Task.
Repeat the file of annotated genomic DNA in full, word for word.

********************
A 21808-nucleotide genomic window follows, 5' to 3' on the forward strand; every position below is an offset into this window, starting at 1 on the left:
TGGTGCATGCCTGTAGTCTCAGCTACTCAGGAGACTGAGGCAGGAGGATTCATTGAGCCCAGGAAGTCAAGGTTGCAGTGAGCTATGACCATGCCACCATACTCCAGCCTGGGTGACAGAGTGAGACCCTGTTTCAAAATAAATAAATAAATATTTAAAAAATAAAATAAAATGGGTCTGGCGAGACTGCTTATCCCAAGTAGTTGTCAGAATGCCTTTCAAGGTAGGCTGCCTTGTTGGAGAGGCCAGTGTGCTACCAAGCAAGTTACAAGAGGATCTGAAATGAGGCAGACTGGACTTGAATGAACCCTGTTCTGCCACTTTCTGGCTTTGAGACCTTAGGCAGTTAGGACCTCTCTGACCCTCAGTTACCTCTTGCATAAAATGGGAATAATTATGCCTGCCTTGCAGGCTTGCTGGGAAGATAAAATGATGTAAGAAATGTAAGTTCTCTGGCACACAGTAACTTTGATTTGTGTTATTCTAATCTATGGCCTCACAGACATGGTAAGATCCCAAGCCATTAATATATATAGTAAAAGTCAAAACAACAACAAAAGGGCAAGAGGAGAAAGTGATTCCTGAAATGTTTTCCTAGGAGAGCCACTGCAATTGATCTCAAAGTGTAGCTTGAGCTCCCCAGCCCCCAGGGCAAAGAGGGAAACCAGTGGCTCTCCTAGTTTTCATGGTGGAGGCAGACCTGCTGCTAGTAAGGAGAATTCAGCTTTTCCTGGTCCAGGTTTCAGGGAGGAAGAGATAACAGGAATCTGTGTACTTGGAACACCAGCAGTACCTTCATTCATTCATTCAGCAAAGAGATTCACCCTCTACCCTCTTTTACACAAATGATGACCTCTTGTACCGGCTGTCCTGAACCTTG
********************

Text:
A 21808-nucleotide genomic window follows, 5' to 3' on the forward strand; every position below is an offset into this window, starting at 1 on the left:
TGGTGCATGCCTGTAGTCTCAGCTACTCAGGAGACTGAGGCAGGAGGATTCATTGAGCCCAGGAAGTCAAGGTTGCAGTGAGCTATGACCATGCCACCATACTCCAGCCTGGGTGACAGAGTGAGACCCTGTTTCAAAATAAATAAATAAATATTTAAAAAATAAAATAAAATGGGTCTGGCGAGACTGCTTATCCCAAGTAGTTGTCAGAATGCCTTTCAAGGTAGGCTGCCTTGTTGGAGAGGCCAGTGTGCTACCAAGCAAGTTACAAGAGGATCTGAAATGAGGCAGACTGGACTTGAATGAACCCTGTTCTGCCACTTTCTGGCTTTGAGACCTTAGGCAGTTAGGACCTCTCTGACCCTCAGTTACCTCTTGCATAAAATGGGAATAATTATGCCTGCCTTGCAGGCTTGCTGGGAAGATAAAATGATGTAAGAAATGTAAGTTCTCTGGCACACAGTAACTTTGATTTGTGTTATTCTAATCTATGGCCTCACAGACATGGTAAGATCCCAAGCCATTAATATATATAGTAAAAGTCAAAACAACAACAAAAGGGCAAGAGGAGAAAGTGATTCCTGAAATGTTTTCCTAGGAGAGCCACTGCAATTGATCTCAAAGTGTAGCTTGAGCTCCCCAGCCCCCAGGGCAAAGAGGGAAACCAGTGGCTCTCCTAGTTTTCATGGTGGAGGCAGACCTGCTGCTAGTAAGGAGAATTCAGCTTTTCCTGGTCCAGGTTTCAGGGAGGAAGAGATAACAGGAATCTGTGTACTTGGAACACCAGCAGTACCTTCATTCATTCATTCAGCAAAGAGATTCACCCTCTACCCTCTTTTACACAAATGATGACCTCTTGTACCGGCTGTCCTGAACCTTG